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Choosing Which Area To Live In

By: Jeff Durham - Updated: 3 Nov 2010 | comments*Discuss
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When you decide to move home, you may have a very good idea of the type of home you want to live in – whether it’s a new construction or existing property - but you’ll also need to think about the location. Obviously, there will be many variables when it comes to this. These will depend on personal preferences, the size of your family and any children you may have as well as there being other factors which you’ll need to consider if you’re looking at moving abroad. Your mortgage, for one, may limit the number of options you’ll have. Although not exhaustive, this article looks at some of the more common aspects that people tend to consider when choosing a location or area in which to live.

The Immediate Environment

Whether you’re looking at homes for sale or a rental property, one of your first considerations will be the type of residential environment you wish to live in. Some people prefer the hustle and bustle of town or city life whilst others enjoy the many attractions that a town and city can bring but who prefer things a little less frenetic. Therefore, they might choose to live in a suburb. Others prefer close-knit communities where everybody tends to know one and other so they might prefer to live in a village. Then there are people who might be looking to get away from it all and live in a remote rural or coastal location. Rental property may be more difficult to obtain in certain locations more than others. Nevertheless, the type of environment you want to live in is going to be important to you.

Consider Your Lifestyle

All of us will have hobbies, sports and other cultural and entertainment activities we like to pursue. Therefore, whether you’re looking at homes for sale or rental property, you’ll need to consider how easy it is to gain access to the things you enjoy doing. Lovers of the arts, theatre and concerts, for example, would be better served by living in a town, city or nearby suburb. On the other hand, those who spend a lot of time pursuing an outdoor adventure lifestyle would be better suited to living in the countryside or, perhaps, in a village or suburb close to the countryside. These days most local authorities can provide you with maps of the area which often include the full range of activities and attractions which are available in the immediate vicinity or close by. Tourist boards have maps and other useful guides to attractions and things to do in the area too.


You may need to consider the local schools system if you have children. Also, the kind of access you’ll have to healthcare facilities such as the nearest health centre and hospital. Access to your place of work will be important so if your relocation means a change of job, the location you choose to live in will often be determined by the type of work that is available in a specific area and how long it will take you to get to and from work each day. Also, if you don’t have a car, you’ll need to find out the provisions for local public transport.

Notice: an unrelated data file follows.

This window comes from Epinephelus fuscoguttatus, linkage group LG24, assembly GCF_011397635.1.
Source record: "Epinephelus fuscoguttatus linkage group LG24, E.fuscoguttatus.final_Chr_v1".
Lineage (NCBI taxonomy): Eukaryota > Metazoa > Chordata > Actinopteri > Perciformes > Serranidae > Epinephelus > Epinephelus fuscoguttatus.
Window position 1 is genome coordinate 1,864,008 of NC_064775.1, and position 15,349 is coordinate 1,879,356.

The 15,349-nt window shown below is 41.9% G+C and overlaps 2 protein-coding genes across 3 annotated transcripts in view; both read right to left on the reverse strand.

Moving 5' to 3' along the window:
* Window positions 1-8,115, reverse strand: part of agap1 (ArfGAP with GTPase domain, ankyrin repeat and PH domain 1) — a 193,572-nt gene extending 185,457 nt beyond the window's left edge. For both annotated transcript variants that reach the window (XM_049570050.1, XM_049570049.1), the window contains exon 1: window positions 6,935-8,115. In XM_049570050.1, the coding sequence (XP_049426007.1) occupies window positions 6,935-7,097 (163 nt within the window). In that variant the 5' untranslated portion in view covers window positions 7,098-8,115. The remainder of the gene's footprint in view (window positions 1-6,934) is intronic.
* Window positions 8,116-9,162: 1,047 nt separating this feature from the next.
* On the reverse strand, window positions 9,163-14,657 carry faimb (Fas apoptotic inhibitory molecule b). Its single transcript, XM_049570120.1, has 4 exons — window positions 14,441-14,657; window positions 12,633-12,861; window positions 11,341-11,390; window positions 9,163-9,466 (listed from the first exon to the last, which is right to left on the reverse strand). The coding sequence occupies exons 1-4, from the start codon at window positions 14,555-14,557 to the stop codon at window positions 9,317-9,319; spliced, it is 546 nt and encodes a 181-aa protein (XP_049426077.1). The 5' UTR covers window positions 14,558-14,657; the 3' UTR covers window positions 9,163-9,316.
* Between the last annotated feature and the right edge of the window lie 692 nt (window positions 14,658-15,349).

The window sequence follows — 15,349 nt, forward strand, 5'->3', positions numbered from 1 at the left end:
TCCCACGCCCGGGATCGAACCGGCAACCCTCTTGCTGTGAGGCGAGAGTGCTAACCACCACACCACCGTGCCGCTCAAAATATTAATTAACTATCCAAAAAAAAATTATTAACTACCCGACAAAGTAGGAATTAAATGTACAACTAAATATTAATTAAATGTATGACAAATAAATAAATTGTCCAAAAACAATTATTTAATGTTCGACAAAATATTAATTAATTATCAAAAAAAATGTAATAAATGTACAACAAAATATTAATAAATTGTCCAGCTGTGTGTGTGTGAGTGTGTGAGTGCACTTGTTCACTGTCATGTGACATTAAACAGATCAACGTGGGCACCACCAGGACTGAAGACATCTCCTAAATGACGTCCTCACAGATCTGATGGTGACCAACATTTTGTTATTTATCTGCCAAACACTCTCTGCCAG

Safety is an issue which concerns all of us. When you’re relocating – particularly to a new area which you may not know all that well - it’s important to do your research and to speak to people who live in the local community as well as to the police about crime rates in the area and its overall safety.

Weather And Climate

This will probably be one of the highest priorities on your list if you’re relocating abroad. If you’re a sun worshipper, you may want to choose a location that has plenty of good weather year-round. Likewise, if you enjoy skiing or other snow based activities regularly, you may want to choose a colder climate.

Cost Of Living

You might have found the perfect place to live but it’s also crucial to establish whether or not you can afford to live there. Even if your mortgage makes the cost of the house itself affordable, you’ll also need to establish associated costs such as any local taxes and things like the costs of food and household bills, for example.

Other things which may also be important to you when you’re choosing an area or location in which to live could include religious provisions such as access to your local church and even the general ‘politics’ of an area. Believe it or not, people can feel as though they stick out like a sore thumb if they’re living in a conservative (with a small ‘c’) community as opposed to a more liberal and free-spirited one.

Therefore, getting a mortgage sorted and considering whether you want to move into a new construction property or an existing one is just the beginning. Choosing an area in which to live involves far more than those things and there will be plenty for you to consider before you’re able to find the home and location of your dreams.

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